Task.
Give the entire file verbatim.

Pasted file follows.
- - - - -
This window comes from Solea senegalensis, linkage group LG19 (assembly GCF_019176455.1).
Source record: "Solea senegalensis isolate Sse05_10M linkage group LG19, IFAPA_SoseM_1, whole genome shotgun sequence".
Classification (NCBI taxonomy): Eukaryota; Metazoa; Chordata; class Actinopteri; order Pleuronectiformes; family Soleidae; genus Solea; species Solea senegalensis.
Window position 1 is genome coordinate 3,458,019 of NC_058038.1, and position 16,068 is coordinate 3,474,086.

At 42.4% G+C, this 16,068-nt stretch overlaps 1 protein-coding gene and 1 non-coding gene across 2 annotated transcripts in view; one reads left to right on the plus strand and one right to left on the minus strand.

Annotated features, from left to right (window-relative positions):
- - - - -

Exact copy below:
This window comes from Solea senegalensis, linkage group LG19 (assembly GCF_019176455.1).
Source record: "Solea senegalensis isolate Sse05_10M linkage group LG19, IFAPA_SoseM_1, whole genome shotgun sequence".
Classification (NCBI taxonomy): Eukaryota; Metazoa; Chordata; class Actinopteri; order Pleuronectiformes; family Soleidae; genus Solea; species Solea senegalensis.
Window position 1 is genome coordinate 3,458,019 of NC_058038.1, and position 16,068 is coordinate 3,474,086.

At 42.4% G+C, this 16,068-nt stretch overlaps 1 protein-coding gene and 1 non-coding gene across 2 annotated transcripts in view; one reads left to right on the plus strand and one right to left on the minus strand.

Annotated features, from left to right (window-relative positions):